After snatching the rights to the Joe Rogan Experience from the hands of its competitors, Spotify is charging ahead with its podcast strategy. Does the streaming platform just want to be the biggest on the block – at any cost?
In the first three months of 2020, Spotify reported a 31% rise in paid subscribers. Despite reaching 130 million paying customers, due to a slowdown in advertising because of coronavirus its revenue rise fell short of analyst estimates.
Beyond advertisers tightening their purse strings, with most listeners staying at home, listening habits have changed dramatically. No longer your companion for the morning commute, Spotify is banking on people tuning in from home to continue its steady growth and pay off its podcast acquisition debts.
While Spotify is often viewed as a music streaming platform, through an expansive podcast strategy, the platform is trying to shake off that association and position itself more broadly, as the largest audio platform in the world instead.
Expansive podcast library
In May, Spotify made a colossal announcement. The streaming service had banked exclusive rights to Joe Rogan – comedian, MMA commentator, and an extremely popular podcaster. Prior to the deal, The Joe Rogan Experience was downloaded 190m times a week. It was the most popular podcast on Apple platforms last year, and his vodcasts on YouTube have garnered over 2 billion views to date.
Stealing Rogan away from rivals came at a jaw-dropping price, with the Wall Street Journal claiming it to be worth “more than $100m“. And it has redefined where the money is, as far as talent is concerned. By contrast, a musician would need to generate 23 billion streams on Spotify to earn what the platform is paying Rogan for his podcast rights.
While it was a hefty buy, Spotify is confident it was the right decision. “The Joe Rogan Experience is the most searched for podcast today on our platform. And it's not on our platform yet,” says Rak Patel, head of sales for the UK and EMEA, excitedly.
“It’s critical our fans get the content that they want,” he explains when asked about ensuring ROI. “Our strategy is centred around ensuring we have a full suite of content available.”
The Rogan acquisition is the latest in Spotify‘s podcast shopping spree. Over the last year, the Swedish-based company has bought The Ringer, Parcast, Gimlet and Anchor. Which, depending on final considerations and deal incentives, has seen Spotify spend nearly a billion dollars on podcasting.
And with big names like Rogan on board, Spotify is banking on its burgeoning podcast library to increase usage, engagement, and retention across both ad-supported and premium accounts.
In Q1 alone, it launched 78 ‘Originals & Exclusives’ podcasts globally, helping to bring Spotify’s total library up to over a million. Beyond producing its own original content, the platform is encouraging its users to produce their own during lockdown.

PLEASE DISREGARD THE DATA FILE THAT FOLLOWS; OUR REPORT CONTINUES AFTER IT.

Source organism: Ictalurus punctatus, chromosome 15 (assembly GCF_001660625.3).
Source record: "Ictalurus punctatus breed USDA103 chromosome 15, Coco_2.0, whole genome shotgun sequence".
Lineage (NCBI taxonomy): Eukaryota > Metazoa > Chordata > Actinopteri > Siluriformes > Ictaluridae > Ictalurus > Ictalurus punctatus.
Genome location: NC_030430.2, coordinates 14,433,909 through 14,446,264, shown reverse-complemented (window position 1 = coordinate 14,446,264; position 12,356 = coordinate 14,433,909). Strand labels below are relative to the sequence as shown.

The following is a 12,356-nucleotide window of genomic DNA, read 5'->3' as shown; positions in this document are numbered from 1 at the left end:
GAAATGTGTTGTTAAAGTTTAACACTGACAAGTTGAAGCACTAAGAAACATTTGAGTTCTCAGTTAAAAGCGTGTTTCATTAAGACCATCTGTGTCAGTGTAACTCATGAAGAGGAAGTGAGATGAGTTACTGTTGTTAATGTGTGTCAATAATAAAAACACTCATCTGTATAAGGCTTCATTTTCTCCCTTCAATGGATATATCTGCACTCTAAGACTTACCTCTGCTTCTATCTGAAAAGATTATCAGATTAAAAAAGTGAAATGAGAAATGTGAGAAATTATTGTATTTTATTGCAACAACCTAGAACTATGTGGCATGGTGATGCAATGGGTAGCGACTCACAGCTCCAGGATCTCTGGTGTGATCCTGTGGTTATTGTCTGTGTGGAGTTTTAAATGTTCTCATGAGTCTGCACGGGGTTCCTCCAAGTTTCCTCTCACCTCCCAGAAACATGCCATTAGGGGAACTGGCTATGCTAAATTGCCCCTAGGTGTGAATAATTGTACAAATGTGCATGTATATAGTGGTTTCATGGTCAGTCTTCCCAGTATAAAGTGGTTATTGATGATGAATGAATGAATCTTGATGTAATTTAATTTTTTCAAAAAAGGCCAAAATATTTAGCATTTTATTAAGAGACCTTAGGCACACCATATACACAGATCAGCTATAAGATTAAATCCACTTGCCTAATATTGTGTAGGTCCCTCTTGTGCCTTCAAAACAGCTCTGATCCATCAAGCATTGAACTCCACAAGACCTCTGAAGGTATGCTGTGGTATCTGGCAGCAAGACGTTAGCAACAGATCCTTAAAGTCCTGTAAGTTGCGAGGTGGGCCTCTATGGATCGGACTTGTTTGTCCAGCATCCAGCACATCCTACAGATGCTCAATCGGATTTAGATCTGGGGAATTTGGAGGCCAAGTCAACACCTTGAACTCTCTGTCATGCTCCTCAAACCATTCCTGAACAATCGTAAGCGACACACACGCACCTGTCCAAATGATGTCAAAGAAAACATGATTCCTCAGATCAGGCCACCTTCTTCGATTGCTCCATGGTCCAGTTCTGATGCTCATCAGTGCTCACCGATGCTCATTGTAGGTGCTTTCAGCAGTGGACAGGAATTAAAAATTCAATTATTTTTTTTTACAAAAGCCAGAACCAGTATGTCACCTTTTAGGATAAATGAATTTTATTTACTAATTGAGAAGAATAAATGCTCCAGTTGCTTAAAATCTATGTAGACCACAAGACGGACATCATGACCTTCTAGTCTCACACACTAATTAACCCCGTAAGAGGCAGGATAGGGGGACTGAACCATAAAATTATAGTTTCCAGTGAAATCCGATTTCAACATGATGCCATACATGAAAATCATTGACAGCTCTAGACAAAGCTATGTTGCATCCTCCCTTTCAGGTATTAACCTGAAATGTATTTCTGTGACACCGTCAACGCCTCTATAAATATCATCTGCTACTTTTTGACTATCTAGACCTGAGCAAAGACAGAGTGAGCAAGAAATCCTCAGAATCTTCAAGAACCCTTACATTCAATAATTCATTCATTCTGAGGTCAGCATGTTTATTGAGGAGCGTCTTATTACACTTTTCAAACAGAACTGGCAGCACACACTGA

“In April, we saw over 150,000 podcasts uploaded onto the platform and 60% of those were through Anchor,” Patel claims. Spotify acquired the podcast creation platform back in 2019 for an estimated $140m. “It allows anyone to create, upload and manage a podcast. April’s upload was a 70% increase since February.”
With the increased usage of video conferencing with people in lockdown, Anchor also enables people to turn video chats into podcast-ready audio.
Improving audience data
“The appetite within agencies and clients and advertisers for podcasts is huge,” Patel claims. “We want to get to a level which means that brands can run really meaningful activities on an ongoing basis.“
And with Spotify throwing money at the format, it needs to ensure it has a streamlined strategy for feeding that money back.
In January, the platform introduced what it’s calling streaming ad insertion (SAI) – a feature that will show both podcast advertisers and creators more information about their audiences.
“In terms of measurement and effectiveness in the podcast space, I don’t think we're there yet,“ explains Patel. “Through SAI, we can provide brands with insights they would expect from any type of digital activity they’d run in other area. For me as a commercial lead, that's a really big step forward.“
The tech makes ad impressions, reach, frequency and anonymized audience insights, such as age, gender, and device type, available.
While the feature is live in the US, Patel says that there isn't a fixed date for its introduction in the UK.
Changing listening habits in lockdown
Despite lockdown putting an end to most people's podcast commute habits, Patel claims that: “Podcast listening is up hugely. Over the last two or three months, people at home have been using it to stay informed and entertained.”
While podcasts about football have taken a hit, other areas have thrived. With people locked-in, hobby podcasts are having a moment. Listeners are tuning in to ’Just Wanna Quilt’, with streams up more than 125%, while WeCrochet has seen streams increase more than 60%.
Gardening-themed podcasts have also spiked, with the most popular being The Joe Gardener Show, Epic Gardening: Daily Growing Tips and Advice, and The RHS Gardening Podcast.
And with people feeling more stressed and anxious during this time, there has been an uptick in the consumption of podcasts related to wellness and meditation.
As the world gradually eases out from under lockdown, over the next few months, old streaming habits will return – though new ones may remain. And as Spotify looks to September when the Joe Rogan Experience debuts on the service, it will be interesting to see whether the platform's big investment will pay off through the acquisition of new fans.